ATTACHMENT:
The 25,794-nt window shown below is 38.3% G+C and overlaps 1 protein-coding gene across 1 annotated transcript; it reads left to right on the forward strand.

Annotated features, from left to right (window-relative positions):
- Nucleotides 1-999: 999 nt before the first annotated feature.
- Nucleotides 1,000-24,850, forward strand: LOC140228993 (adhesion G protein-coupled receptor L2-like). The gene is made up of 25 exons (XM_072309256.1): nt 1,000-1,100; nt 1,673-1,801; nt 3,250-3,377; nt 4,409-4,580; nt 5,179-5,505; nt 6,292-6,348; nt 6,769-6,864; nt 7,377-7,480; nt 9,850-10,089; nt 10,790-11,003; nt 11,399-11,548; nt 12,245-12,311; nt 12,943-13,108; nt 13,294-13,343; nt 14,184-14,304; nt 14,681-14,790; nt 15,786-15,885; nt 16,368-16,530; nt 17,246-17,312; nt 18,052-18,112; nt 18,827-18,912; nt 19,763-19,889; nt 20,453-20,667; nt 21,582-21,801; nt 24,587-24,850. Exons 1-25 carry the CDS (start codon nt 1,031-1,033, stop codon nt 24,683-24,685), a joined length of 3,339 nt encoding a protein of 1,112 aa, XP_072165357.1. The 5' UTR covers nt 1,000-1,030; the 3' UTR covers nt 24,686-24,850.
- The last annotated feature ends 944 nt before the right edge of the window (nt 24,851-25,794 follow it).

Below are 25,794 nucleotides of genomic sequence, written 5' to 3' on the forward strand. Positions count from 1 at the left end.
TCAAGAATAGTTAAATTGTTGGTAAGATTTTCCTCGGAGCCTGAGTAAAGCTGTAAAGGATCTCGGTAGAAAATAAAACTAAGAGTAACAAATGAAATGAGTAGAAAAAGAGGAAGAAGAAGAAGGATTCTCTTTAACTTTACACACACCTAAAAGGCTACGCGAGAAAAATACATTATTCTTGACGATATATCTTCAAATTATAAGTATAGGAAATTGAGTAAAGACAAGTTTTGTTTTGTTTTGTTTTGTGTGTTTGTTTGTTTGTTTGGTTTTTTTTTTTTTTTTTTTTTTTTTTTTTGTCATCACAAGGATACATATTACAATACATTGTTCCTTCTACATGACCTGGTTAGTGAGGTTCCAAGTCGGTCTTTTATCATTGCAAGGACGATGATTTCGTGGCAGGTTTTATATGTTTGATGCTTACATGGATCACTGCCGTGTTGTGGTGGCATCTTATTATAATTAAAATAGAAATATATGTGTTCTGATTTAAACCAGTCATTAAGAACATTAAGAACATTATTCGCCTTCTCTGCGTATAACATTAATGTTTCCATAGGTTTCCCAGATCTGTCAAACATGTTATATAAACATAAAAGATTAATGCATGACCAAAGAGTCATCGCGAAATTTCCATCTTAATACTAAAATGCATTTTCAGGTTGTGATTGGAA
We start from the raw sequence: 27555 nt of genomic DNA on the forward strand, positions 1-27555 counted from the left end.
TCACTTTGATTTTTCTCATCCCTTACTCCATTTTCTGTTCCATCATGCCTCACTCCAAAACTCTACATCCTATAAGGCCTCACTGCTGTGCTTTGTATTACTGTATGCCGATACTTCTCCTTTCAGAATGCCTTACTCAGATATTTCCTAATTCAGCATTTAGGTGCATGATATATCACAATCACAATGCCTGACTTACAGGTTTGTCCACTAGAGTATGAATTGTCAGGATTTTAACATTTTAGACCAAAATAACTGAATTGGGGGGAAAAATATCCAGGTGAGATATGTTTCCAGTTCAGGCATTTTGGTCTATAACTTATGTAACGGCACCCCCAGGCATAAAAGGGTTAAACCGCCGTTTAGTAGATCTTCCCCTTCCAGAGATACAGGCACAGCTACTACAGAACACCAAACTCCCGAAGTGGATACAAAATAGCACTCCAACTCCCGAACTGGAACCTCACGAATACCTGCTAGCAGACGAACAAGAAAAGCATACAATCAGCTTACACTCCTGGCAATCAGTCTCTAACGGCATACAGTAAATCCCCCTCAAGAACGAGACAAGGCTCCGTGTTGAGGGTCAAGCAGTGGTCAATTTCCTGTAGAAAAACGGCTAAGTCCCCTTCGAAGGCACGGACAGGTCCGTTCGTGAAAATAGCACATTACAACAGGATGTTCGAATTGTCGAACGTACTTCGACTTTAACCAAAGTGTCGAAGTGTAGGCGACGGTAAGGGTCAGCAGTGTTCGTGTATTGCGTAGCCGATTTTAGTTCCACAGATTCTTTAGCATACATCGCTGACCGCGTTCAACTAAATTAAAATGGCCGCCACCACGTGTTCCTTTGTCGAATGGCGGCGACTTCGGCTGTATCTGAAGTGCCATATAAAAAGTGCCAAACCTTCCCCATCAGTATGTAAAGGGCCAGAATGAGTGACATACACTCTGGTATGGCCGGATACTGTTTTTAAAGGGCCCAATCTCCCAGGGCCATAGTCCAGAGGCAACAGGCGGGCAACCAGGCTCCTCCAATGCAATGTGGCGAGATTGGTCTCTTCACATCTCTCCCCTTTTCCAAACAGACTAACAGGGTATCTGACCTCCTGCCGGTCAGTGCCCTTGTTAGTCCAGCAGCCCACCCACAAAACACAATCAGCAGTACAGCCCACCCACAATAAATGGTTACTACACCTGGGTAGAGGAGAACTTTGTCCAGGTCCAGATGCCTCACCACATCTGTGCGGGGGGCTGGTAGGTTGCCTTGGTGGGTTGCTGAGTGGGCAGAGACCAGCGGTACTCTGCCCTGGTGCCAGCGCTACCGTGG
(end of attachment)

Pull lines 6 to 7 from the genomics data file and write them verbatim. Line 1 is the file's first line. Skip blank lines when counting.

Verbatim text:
Below are 25,794 nucleotides of genomic sequence, written 5' to 3' on the forward strand. Positions count from 1 at the left end.
TCAAGAATAGTTAAATTGTTGGTAAGATTTTCCTCGGAGCCTGAGTAAAGCTGTAAAGGATCTCGGTAGAAAATAAAACTAAGAGTAACAAATGAAATGAGTAGAAAAAGAGGAAGAAGAAGAAGGATTCTCTTTAACTTTACACACACCTAAAAGGCTACGCGAGAAAAATACATTATTCTTGACGATATATCTTCAAATTATAAGTATAGGAAATTGAGTAAAGACAAGTTTTGTTTTGTTTTGTTTTGTGTGTTTGTTTGTTTGTTTGGTTTTTTTTTTTTTTTTTTTTTTTTTTTTTGTCATCACAAGGATACATATTACAATACATTGTTCCTTCTACATGACCTGGTTAGTGAGGTTCCAAGTCGGTCTTTTATCATTGCAAGGACGATGATTTCGTGGCAGGTTTTATATGTTTGATGCTTACATGGATCACTGCCGTGTTGTGGTGGCATCTTATTATAATTAAAATAGAAATATATGTGTTCTGATTTAAACCAGTCATTAAGAACATTAAGAACATTATTCGCCTTCTCTGCGTATAACATTAATGTTTCCATAGGTTTCCCAGATCTGTCAAACATGTTATATAAACATAAAAGATTAATGCATGACCAAAGAGTCATCGCGAAATTTCCATCTTAATACTAAAATGCATTTTCAGGTTGTGATTGGAA